And indeed, this thought seems to hold true for every aspect of Tolkien’s epic. From the literal journeys through which the tale is told to the symbolic journey that Tolkien pursued in creating his work, the idea of transition, of movement from one state to another seems inherent to the world of The Lord of the Rings. These transitions are best exemplified by the story’s primary characters—Aragorn, Frodo, Sam, Gollum, Bilbo, etc.—whose physical travels engender their internal passages into fuller, more complete individuals. However, another journey runs in fascinating parallel with these, sharing many of the same experiences and pitfalls: the universal flight of all men towards death. By comparing these two sorts of journeys (and their literal and metaphorical qualities), I hope to illuminate the importance that both serve in Tolkien’s creation.
Both hobbits and men, being “relatives” and mortal, are well familiar with these resonating journeys. In the case of literal journeys, Frodo and Aragorn, Sam and Gollum all end up setting out in pursuit of some aim or ideal (and as we well know, the moral nature of these aims varied by the nature of the pursuer). For the reader and author, the actual achievement of these aims is less important than the internal transformations these characters undergo during their quests. This is because these quests somehow bring out everything the characters have to offer, allowing them to fulfill a potential unknown even to themselves. These ideas are well-expressed by Sam’s apt description of his journey: ”…I feel different. I seem to see ahead in a kind of way. I know we are going to take a very long road into darkness…I don’t rightly what I want: but I have something to do before the end, and it lies ahead, not in the Shire” (LotR, Book 1, Chpt 4). This notion of one’s destiny being fulfilled through the completion of a journey interestingly coincides with Tolkien’s mythological conception of death, and the special role he has assigned to man in their ability to die. For “the sons of men die indeed, and leave the world…death is their fate, the gift of Iluvatar…of old the Valar declared to the Elves that Men shall join in the second music of Ainur” (The Silmarillion, 38-39). Even in reality, Tolkien identifies a certain “greatness” that is fulfilled during one’s journey toward death. Though he overshadows this greatness with the tragedy of the collapse of T.C.B.S., Tolkien nonetheless pays homage to the “holiness of courage, suffering and sacrifice” that overlayed a friend’s memory who died in World War I (Letters 9). While this friend was technically “defeated” in the end (much like Frodo on Mt. Doom), he achieved the true greatness of his journey—”the greatness I mean was that of a great instrument in God’s hands—a mover, a doer, even an achiever of great things, a beginner at the very least of large things” (Letters 9).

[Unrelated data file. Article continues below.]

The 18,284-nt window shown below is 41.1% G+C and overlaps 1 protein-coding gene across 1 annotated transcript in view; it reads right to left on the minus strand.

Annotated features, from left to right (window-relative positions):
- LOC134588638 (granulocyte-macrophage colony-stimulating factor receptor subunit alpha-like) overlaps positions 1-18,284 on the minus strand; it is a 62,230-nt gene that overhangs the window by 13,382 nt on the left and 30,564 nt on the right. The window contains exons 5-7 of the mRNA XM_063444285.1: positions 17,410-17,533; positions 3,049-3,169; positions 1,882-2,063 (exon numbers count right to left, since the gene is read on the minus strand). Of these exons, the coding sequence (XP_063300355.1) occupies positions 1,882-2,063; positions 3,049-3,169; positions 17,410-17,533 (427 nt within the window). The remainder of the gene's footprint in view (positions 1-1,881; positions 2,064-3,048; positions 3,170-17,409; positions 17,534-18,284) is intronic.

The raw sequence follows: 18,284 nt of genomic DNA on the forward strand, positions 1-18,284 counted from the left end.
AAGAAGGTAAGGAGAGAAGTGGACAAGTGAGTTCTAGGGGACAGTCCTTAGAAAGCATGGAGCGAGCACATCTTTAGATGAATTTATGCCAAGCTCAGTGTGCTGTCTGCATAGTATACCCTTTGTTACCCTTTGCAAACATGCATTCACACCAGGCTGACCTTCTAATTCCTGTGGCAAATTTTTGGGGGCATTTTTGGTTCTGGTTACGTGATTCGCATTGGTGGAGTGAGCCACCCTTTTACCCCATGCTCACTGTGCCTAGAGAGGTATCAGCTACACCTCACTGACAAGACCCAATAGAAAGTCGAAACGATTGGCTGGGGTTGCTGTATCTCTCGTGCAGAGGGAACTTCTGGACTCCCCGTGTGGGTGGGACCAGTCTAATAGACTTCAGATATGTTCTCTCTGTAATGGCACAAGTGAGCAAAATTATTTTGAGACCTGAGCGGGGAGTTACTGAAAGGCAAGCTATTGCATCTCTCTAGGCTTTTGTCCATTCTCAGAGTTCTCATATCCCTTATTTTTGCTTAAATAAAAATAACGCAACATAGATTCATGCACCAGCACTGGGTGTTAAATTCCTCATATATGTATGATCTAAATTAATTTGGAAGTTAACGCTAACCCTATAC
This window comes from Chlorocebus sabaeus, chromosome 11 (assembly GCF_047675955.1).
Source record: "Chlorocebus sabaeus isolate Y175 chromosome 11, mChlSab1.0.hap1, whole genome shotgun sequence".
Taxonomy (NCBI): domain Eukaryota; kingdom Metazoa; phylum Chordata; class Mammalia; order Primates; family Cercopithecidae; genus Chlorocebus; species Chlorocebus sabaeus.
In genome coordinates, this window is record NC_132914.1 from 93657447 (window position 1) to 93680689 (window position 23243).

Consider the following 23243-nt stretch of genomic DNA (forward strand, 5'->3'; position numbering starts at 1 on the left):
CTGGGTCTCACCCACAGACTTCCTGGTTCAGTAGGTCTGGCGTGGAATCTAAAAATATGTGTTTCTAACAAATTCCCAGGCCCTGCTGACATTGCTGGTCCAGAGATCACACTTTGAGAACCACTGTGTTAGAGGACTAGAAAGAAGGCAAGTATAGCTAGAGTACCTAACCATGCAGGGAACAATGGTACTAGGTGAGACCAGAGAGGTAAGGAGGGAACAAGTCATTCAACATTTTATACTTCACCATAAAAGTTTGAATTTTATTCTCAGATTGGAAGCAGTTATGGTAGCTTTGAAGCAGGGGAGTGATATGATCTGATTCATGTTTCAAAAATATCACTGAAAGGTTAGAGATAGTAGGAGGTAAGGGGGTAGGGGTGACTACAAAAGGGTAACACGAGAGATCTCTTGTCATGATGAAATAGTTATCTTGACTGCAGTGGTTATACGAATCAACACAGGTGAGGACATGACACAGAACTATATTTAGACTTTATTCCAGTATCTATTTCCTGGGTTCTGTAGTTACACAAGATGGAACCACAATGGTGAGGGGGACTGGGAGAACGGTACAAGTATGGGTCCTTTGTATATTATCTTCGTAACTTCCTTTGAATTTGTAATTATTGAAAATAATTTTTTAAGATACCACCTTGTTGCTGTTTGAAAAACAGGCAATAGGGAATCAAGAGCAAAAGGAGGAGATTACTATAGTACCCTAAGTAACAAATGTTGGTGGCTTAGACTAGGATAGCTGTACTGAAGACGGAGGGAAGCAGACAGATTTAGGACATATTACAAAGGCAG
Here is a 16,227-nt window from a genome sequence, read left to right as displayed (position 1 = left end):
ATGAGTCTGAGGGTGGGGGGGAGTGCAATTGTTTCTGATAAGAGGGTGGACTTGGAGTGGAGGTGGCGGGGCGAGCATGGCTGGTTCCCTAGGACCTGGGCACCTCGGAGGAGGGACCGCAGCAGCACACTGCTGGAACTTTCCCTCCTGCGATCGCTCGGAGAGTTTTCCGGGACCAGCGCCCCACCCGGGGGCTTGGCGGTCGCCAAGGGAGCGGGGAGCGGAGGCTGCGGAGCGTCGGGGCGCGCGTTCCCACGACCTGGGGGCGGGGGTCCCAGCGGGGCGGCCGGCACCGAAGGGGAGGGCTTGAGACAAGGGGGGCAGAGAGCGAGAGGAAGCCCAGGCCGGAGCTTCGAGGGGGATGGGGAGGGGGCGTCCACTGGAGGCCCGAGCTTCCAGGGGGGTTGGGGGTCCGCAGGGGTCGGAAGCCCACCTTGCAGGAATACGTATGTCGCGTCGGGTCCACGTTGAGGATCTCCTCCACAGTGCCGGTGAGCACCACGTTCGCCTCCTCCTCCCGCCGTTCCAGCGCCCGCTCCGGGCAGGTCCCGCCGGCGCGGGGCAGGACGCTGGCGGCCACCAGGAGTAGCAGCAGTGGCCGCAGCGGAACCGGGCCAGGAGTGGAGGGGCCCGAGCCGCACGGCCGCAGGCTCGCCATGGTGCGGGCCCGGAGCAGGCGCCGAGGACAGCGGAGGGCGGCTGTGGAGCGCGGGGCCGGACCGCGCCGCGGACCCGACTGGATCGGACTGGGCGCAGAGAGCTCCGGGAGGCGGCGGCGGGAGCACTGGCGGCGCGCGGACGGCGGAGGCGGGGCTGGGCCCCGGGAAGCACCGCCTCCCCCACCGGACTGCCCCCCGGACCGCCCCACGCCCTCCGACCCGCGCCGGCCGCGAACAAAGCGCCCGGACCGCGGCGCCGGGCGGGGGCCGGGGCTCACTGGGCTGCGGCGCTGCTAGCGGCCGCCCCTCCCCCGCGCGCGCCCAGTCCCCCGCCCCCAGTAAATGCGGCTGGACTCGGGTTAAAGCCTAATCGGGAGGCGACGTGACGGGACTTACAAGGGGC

Another connection between the characters’ journeys and the journey towards death is their negative alternatives. Since transition and movement are so important to the structure of the work as a whole, Tolkien portrays the desire not to journey and stay home—which is to say, an overt attachment to places or things—as generally flawed. This is well-displayed when Bilbo complains of the Ring’s effects to Gandalf: “I need a holiday, a very long holiday: don’t suspect I shall return…I am old Gandalf…Why, I feel all thin, sort of stretched, if you know what I mean: like butter that has been scraped over too much bread…I want to see mountains again” (LotR, Book 1, Chpt 1). Two evils are expressed here: one is the undesirability of immortality (t least the sort of immortality that the Ring gives), the other is strain of staying in one place for too long. Bilbo’s complaint is made even more interesting by the fact that he equates the sensations of the unnatural lengthening of his life with those of restlessness. What Bilbo experiences through the Ring is the suspension or cessation of time’s movement, or a “clinging to time”, which results in the same sort of stagnation that occurs when one resists the transition or growth provided through journeys (Letters 267). In both these cases it is the overt attachment to things opposed to creation and development that truly demark them as evils for Tolkien.
Thus, Tolkien’s conception of death shares some poignant qualities with the literal journeys his characters pursue. To further complicate matters, one should also consider the fact that often times the end result of the characters’ literal journeys seem to be death itself. Again, Sam describes this phenomenon best: “…after all, he never had any real hope in the affair from the beginning…Now they were come to the bitter end. But he had stuck to his master all the way, that was what he had chiefly come for” (LotR, Book 4, Chpt 3). Therefore, is the real question of this topic whether or not one’s journey—and the self-development that accompanies it—is worth it if everything will end for naught? Perhaps the purpose of -Tolkien’s emphasis on journeys is to relay the overarching message that—even when contemplating the finality of death—it is the actual journey towards the end that is of the most consequence.-Jessica Adepoju